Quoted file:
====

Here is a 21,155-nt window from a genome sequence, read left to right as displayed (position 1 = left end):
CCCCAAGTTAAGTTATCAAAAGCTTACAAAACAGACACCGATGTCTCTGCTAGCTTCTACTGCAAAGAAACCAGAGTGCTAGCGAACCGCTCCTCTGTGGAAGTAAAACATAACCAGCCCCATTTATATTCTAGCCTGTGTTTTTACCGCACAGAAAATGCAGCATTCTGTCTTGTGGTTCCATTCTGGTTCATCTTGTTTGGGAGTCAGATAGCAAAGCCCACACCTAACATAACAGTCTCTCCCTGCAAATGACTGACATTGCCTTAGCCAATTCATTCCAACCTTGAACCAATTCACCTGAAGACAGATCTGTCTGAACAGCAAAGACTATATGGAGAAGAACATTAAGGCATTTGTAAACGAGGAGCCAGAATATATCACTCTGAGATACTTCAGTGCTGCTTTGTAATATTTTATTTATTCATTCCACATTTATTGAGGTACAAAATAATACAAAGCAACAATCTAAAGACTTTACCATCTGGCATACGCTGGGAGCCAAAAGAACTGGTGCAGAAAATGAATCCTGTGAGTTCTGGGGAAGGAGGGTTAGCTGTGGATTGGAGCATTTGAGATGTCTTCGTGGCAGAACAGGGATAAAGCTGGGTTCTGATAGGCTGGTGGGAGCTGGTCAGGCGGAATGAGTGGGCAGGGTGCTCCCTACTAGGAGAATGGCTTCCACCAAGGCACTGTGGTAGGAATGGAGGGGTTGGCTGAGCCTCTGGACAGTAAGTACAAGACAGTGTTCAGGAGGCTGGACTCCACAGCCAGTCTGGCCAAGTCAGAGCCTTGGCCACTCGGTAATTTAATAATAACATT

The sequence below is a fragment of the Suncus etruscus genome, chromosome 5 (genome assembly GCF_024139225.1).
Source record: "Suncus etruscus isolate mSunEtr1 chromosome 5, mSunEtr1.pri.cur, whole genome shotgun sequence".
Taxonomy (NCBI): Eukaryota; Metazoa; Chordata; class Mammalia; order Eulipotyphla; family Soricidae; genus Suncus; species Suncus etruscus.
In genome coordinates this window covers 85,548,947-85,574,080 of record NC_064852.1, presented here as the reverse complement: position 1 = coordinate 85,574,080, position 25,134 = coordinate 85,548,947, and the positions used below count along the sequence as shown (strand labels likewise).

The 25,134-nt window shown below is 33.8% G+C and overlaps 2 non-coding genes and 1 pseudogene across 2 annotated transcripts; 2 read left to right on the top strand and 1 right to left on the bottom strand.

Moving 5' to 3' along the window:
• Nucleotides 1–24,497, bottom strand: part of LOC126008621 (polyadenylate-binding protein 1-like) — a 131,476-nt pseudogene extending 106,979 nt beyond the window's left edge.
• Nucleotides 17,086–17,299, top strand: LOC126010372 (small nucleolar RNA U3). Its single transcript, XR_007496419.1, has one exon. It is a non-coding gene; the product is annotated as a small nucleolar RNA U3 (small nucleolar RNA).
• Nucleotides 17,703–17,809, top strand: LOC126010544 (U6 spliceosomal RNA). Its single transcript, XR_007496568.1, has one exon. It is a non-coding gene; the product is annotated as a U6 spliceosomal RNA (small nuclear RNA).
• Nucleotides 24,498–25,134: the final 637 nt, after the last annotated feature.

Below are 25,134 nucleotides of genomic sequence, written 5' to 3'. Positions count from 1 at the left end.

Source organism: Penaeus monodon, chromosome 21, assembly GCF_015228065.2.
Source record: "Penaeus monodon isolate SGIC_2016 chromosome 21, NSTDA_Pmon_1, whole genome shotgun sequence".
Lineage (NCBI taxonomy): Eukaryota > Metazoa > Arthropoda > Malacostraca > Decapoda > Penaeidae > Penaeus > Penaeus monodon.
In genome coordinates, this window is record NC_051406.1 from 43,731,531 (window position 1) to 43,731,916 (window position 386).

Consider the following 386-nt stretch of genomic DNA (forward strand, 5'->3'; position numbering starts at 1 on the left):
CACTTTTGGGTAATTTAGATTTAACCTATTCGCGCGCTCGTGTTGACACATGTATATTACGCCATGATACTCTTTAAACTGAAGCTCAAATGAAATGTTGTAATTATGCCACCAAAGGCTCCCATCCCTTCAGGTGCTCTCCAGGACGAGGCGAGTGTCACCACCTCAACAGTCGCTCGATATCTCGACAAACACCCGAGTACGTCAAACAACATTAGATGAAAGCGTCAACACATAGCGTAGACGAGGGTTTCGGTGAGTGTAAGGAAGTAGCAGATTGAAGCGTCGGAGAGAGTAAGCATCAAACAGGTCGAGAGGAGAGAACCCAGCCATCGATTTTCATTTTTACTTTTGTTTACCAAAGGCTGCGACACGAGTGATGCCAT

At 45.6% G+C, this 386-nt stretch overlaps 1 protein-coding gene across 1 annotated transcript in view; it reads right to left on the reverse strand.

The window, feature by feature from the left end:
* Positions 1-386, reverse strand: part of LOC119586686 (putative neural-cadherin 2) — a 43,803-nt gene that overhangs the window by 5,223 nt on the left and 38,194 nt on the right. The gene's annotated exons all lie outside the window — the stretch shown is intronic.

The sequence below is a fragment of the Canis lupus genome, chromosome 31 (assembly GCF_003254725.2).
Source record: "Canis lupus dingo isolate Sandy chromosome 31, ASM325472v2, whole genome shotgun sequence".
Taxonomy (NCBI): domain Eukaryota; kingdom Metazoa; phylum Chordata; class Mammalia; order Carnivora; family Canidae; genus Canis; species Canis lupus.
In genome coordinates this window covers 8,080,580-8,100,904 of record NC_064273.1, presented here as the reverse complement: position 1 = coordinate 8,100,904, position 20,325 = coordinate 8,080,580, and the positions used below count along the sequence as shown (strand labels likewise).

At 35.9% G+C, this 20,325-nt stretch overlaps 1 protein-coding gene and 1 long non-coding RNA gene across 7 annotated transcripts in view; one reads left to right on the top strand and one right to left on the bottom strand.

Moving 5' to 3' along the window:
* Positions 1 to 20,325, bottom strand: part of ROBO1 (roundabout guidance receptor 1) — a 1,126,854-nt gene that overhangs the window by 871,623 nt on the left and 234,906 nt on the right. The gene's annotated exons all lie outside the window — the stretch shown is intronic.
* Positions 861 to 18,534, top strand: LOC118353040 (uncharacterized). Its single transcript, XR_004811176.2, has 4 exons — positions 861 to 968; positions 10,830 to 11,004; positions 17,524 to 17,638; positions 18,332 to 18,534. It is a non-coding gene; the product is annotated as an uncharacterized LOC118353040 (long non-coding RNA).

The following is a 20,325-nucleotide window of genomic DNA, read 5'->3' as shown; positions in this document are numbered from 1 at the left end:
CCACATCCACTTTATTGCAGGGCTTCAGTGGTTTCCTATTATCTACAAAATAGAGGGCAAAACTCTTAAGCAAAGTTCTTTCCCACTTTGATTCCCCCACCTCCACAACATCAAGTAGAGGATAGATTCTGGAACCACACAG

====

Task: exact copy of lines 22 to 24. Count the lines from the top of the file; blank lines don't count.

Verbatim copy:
* Positions 1-386, reverse strand: part of LOC119586686 (putative neural-cadherin 2) — a 43,803-nt gene that overhangs the window by 5,223 nt on the left and 38,194 nt on the right. The gene's annotated exons all lie outside the window — the stretch shown is intronic.

The sequence below is a fragment of the Canis lupus genome, chromosome 31 (assembly GCF_003254725.2).
Source record: "Canis lupus dingo isolate Sandy chromosome 31, ASM325472v2, whole genome shotgun sequence".